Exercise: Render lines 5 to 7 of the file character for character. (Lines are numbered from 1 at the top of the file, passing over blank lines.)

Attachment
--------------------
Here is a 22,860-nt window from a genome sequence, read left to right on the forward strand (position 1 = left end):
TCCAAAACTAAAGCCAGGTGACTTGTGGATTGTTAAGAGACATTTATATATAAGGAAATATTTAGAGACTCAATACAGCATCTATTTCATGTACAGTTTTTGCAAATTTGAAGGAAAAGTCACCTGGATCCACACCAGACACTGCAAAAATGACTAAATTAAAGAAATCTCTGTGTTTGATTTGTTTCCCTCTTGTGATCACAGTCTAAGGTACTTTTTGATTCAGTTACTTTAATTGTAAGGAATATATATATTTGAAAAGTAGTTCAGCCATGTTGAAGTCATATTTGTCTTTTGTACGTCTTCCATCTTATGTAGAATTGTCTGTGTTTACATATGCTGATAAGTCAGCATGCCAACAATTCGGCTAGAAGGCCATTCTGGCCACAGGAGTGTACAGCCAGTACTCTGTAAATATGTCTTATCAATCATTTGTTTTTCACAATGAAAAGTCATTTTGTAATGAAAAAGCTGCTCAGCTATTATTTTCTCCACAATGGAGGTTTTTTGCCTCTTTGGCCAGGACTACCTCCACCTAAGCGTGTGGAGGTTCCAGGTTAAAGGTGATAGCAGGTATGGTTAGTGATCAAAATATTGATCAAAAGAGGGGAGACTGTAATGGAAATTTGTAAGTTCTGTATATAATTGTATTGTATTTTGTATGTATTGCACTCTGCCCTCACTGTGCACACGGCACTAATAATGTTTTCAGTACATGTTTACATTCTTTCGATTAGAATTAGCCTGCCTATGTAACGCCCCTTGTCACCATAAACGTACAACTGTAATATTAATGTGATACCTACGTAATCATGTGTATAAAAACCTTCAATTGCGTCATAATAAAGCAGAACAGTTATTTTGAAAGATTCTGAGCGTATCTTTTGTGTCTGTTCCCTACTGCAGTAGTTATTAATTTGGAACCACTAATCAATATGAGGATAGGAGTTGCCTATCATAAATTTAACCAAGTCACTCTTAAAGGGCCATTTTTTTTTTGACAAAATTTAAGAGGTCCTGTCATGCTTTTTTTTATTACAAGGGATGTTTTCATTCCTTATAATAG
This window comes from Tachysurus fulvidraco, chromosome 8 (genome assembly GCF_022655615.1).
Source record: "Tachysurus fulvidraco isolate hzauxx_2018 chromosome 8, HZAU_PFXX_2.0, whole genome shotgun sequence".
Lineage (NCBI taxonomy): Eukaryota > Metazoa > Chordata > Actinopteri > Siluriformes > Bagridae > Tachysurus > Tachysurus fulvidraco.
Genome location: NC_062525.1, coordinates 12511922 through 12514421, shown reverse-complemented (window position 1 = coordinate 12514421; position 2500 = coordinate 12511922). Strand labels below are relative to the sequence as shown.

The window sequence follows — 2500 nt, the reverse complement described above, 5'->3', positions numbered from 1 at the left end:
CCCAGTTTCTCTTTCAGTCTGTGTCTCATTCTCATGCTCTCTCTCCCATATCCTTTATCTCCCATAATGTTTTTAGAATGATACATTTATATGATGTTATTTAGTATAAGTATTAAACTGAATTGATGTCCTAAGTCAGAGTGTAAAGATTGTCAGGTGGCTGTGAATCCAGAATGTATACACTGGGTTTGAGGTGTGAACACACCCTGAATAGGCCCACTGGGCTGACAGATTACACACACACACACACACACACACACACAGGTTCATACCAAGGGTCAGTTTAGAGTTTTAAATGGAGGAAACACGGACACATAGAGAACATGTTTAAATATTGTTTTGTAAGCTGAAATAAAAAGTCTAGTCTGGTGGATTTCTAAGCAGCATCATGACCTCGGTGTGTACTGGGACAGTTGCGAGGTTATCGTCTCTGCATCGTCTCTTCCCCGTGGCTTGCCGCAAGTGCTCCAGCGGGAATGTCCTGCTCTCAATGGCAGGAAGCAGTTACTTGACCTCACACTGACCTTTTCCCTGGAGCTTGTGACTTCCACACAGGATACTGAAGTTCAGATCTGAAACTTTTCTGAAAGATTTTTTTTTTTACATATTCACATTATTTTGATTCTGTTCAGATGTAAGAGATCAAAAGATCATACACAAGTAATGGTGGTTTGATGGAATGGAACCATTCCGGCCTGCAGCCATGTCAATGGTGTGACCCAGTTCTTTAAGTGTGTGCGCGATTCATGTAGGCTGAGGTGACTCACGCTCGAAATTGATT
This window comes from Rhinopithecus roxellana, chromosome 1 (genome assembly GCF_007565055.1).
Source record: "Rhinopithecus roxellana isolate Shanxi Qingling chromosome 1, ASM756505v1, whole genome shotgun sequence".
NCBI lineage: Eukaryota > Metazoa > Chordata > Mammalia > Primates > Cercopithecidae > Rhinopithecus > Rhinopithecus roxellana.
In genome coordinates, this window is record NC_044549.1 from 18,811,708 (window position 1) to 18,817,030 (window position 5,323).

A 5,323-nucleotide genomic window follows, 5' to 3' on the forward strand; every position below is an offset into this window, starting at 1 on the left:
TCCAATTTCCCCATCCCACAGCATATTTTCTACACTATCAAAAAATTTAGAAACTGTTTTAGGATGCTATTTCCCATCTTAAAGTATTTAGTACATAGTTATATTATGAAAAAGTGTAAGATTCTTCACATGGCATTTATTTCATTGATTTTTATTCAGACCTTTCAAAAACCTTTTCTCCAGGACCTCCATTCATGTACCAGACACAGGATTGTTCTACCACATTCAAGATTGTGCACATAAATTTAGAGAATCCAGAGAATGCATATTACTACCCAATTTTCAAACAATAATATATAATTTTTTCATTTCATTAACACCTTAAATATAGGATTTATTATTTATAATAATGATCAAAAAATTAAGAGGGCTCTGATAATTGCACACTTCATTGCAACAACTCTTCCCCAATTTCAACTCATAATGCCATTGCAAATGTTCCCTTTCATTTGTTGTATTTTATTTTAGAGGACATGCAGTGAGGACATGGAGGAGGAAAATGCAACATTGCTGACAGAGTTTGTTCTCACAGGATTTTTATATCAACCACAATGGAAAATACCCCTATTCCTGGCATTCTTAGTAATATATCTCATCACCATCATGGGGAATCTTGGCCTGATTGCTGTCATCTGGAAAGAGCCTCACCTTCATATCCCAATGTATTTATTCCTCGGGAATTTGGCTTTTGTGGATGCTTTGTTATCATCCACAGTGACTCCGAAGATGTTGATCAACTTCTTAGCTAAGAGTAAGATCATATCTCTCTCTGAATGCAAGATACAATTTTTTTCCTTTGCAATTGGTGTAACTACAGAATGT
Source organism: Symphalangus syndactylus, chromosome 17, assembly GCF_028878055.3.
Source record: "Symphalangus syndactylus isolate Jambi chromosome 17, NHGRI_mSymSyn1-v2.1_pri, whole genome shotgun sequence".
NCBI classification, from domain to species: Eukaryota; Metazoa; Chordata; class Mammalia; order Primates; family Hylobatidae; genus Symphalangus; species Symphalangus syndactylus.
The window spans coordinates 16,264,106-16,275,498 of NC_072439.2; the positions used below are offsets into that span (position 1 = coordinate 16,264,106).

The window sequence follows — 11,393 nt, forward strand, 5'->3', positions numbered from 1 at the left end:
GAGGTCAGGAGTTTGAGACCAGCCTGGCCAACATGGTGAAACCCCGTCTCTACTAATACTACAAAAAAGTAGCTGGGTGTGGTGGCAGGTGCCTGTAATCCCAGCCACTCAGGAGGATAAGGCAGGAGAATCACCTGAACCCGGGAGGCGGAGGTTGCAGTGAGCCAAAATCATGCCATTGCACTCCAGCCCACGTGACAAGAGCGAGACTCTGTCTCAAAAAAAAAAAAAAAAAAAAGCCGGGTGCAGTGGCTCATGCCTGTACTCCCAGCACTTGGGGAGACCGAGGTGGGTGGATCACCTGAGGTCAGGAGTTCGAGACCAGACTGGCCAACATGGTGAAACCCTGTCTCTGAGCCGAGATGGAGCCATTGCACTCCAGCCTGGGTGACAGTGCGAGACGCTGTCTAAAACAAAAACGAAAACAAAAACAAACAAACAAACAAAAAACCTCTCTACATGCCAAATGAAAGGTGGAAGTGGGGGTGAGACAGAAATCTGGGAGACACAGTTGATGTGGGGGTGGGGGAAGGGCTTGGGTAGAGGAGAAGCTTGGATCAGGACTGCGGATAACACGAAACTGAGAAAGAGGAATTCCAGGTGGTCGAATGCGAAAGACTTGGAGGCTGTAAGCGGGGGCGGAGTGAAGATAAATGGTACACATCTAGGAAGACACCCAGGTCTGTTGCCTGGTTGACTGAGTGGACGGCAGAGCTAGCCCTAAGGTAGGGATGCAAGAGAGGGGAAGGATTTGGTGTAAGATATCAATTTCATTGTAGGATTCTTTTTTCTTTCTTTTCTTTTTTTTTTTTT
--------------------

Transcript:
Lineage (NCBI taxonomy): Eukaryota > Metazoa > Chordata > Actinopteri > Siluriformes > Bagridae > Tachysurus > Tachysurus fulvidraco.
Genome location: NC_062525.1, coordinates 12511922 through 12514421, shown reverse-complemented (window position 1 = coordinate 12514421; position 2500 = coordinate 12511922). Strand labels below are relative to the sequence as shown.

The window sequence follows — 2500 nt, the reverse complement described above, 5'->3', positions numbered from 1 at the left end: